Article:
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JPML Declines to Centralize Gadolinium MRI Contrast Lawsuits

MRI - Magnetic resonance imaging scan device in Hospital. Medical Equipment and Health Care.Multiple plaintiffs who have filed gadolinium deposition disease lawsuits had filed a motion with the U.S. Judicial Panel on Multidistrict Litigation (JPML) to centralize the federal lawsuits in a multidistrict litigation (MDL). That motion was originally filed in July, with the plaintiffs’ counsel arguing for consolidation in the Northern District of California. But on October 10, 2018, the JPML issued an order denying the transfer.

MDLs are formed by the JPML for the purpose of coordinating pretrial proceedings among multiple cases filed against common defendants that share similar allegations and statements of fact. MDLs are intended to eliminate the possibility of duplicative discovery and contradictory rulings across multiple districts. They also reduce resources expended on behalf of all involved parties.

Reasons for declining a gadolinium disease MDL

Late in September, the JPML heard oral arguments regarding the potential formation of a gadolinium MDL. Although there are a growing number of plaintiffs filing these types of product liability lawsuits, the JPML found that there weren’t enough currently to justify the centralization of the lawsuits. The JPML further found that “The injuries alleged in each case appear to be highly plaintiff-specific, and the actions involve GBCAs manufactured by one or more of four different defendant groups, involving different formulations.” Additionally, the JPML noted that the majority of cases were represented by a single law firm. This fact suggested that an informal case coordination may be as effective as case centralization.

Effect of the JPML’s decision

When an MDL is formed, the presiding judge selects a handful of bellwether cases. These cases are tried individually, and the results aren’t binding on the other cases. It’s generally expected that the bellwether trials are followed by fruitful settlement talks, which would eliminate the need to remand the remaining cases back to their home districts for trial. However, as the gadolinium deposition disease lawsuits will proceed without centralization, they will go through discovery and the settlement negotiation or trial process in their home districts.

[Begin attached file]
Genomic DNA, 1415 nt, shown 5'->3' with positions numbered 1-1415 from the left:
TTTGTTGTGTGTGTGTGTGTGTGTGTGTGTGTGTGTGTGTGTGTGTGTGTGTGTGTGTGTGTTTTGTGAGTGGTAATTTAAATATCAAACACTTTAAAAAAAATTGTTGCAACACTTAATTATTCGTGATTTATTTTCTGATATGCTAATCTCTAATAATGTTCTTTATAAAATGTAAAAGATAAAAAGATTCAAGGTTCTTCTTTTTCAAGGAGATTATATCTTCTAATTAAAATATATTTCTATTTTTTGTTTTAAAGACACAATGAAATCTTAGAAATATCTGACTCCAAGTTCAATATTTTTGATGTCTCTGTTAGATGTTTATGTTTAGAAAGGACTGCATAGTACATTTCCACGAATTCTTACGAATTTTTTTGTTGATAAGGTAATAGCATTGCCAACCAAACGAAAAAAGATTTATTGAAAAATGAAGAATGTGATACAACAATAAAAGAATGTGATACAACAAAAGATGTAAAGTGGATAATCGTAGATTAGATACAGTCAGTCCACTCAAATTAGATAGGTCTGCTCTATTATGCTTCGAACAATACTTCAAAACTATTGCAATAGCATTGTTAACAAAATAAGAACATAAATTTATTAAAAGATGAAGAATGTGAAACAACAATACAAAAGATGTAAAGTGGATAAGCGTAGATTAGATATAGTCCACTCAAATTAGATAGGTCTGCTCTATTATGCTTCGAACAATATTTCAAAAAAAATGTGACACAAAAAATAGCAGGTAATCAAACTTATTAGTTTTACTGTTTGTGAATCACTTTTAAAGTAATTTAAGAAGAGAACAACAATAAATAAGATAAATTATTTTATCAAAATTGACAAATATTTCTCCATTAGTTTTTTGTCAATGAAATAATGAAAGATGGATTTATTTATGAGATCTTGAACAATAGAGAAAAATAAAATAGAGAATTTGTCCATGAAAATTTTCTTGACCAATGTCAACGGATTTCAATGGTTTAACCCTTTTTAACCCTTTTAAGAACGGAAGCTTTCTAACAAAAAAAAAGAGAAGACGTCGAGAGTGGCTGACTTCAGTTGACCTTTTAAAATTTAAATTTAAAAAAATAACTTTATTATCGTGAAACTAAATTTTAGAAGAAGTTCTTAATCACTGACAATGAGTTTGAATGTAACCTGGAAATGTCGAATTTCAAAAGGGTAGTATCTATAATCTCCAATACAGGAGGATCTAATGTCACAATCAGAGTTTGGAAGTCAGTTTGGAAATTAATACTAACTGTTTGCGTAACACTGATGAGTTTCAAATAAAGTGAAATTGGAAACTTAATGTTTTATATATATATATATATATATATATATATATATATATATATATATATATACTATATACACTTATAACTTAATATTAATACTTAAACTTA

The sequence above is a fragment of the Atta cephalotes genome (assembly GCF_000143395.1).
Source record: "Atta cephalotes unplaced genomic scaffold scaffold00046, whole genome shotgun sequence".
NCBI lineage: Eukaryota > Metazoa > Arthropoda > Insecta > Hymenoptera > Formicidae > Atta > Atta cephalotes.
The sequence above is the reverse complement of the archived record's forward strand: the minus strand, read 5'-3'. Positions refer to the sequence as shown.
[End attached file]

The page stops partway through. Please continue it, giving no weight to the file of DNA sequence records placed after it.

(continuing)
What is gadolinium?

Gadolinium contrast media is injected into some patients who undergo magnetic resonance imaging (MRI) scans. The purpose is to enhance the clarity of the medical images in order to improve the diagnostic accuracy of the scan. In particular, gadolinium is known to improve the imaging of tumors, inflammation, blood vessels, and the blood supply to certain organs.

On the atomic level, each gadolinium ion forms a chemical bond with a carrier molecule, which is a chelating agent. Gadolinium is a heavy metal that can cause toxicity in the body. The chelating agent is supposed to work by preventing the toxicity of gadolinium while still enabling the proper contrast of images. Different chelating molecules are used by different brands of gadolinium contrast media.

About gadolinium deposition disease injuries

Although manufacturers of gadolinium-based contrast agents (GBCA) have long claimed that the product passes out of the body before the gadolinium can cause harm, increasing evidence suggests otherwise. Recently, the Canadian Association of Radiologists warned of potential risks and recommended GBCAs should be used only when absolutely necessary, and that repeat injections ought to be avoided whenever possible.

The plaintiffs claim that they have experienced a wide range of health complications from gadolinium toxicity, including cognitive impairment, persistent headaches, skin thickening, and bone and joint pain. One notable lawsuit, which was filed in November 2017 by actor Chuck Norris and his wife, Gena, claims that Gena Norris received gadolinium contrast media and was left with fatigue, weakness, chronic episodes of pain, and burning sensations.

Additional resources:

  1. U.S. Judicial Panel on Multidistrict Litigation, Order Denying Transfer,
  2. Health Day, FDA Issues Tougher Warning on MRI Dye Tied to Brain Effects,